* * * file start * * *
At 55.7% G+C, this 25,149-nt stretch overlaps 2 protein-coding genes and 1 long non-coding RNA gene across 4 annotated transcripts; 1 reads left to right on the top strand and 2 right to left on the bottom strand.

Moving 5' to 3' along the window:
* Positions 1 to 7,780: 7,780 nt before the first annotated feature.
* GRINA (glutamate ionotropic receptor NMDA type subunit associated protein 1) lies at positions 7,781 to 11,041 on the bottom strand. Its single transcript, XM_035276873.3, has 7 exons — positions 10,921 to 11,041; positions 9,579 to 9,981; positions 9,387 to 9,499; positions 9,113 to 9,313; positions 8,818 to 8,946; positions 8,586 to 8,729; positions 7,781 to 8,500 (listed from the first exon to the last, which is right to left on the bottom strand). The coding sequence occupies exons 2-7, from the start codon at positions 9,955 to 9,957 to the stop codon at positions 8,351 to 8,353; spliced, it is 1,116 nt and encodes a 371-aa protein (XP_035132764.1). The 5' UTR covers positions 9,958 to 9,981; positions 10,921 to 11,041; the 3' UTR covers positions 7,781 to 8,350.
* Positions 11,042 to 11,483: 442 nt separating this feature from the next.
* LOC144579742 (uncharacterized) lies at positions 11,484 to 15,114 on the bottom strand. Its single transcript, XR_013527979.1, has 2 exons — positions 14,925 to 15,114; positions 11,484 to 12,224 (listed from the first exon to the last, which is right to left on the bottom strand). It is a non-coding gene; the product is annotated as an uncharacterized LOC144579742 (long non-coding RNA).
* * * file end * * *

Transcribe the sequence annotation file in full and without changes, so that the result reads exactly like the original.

At 55.7% G+C, this 25,149-nt stretch overlaps 2 protein-coding genes and 1 long non-coding RNA gene across 4 annotated transcripts; 1 reads left to right on the top strand and 2 right to left on the bottom strand.

Moving 5' to 3' along the window:
* Positions 1 to 7,780: 7,780 nt before the first annotated feature.
* GRINA (glutamate ionotropic receptor NMDA type subunit associated protein 1) lies at positions 7,781 to 11,041 on the bottom strand. Its single transcript, XM_035276873.3, has 7 exons — positions 10,921 to 11,041; positions 9,579 to 9,981; positions 9,387 to 9,499; positions 9,113 to 9,313; positions 8,818 to 8,946; positions 8,586 to 8,729; positions 7,781 to 8,500 (listed from the first exon to the last, which is right to left on the bottom strand). The coding sequence occupies exons 2-7, from the start codon at positions 9,955 to 9,957 to the stop codon at positions 8,351 to 8,353; spliced, it is 1,116 nt and encodes a 371-aa protein (XP_035132764.1). The 5' UTR covers positions 9,958 to 9,981; positions 10,921 to 11,041; the 3' UTR covers positions 7,781 to 8,350.
* Positions 11,042 to 11,483: 442 nt separating this feature from the next.
* LOC144579742 (uncharacterized) lies at positions 11,484 to 15,114 on the bottom strand. Its single transcript, XR_013527979.1, has 2 exons — positions 14,925 to 15,114; positions 11,484 to 12,224 (listed from the first exon to the last, which is right to left on the bottom strand). It is a non-coding gene; the product is annotated as an uncharacterized LOC144579742 (long non-coding RNA).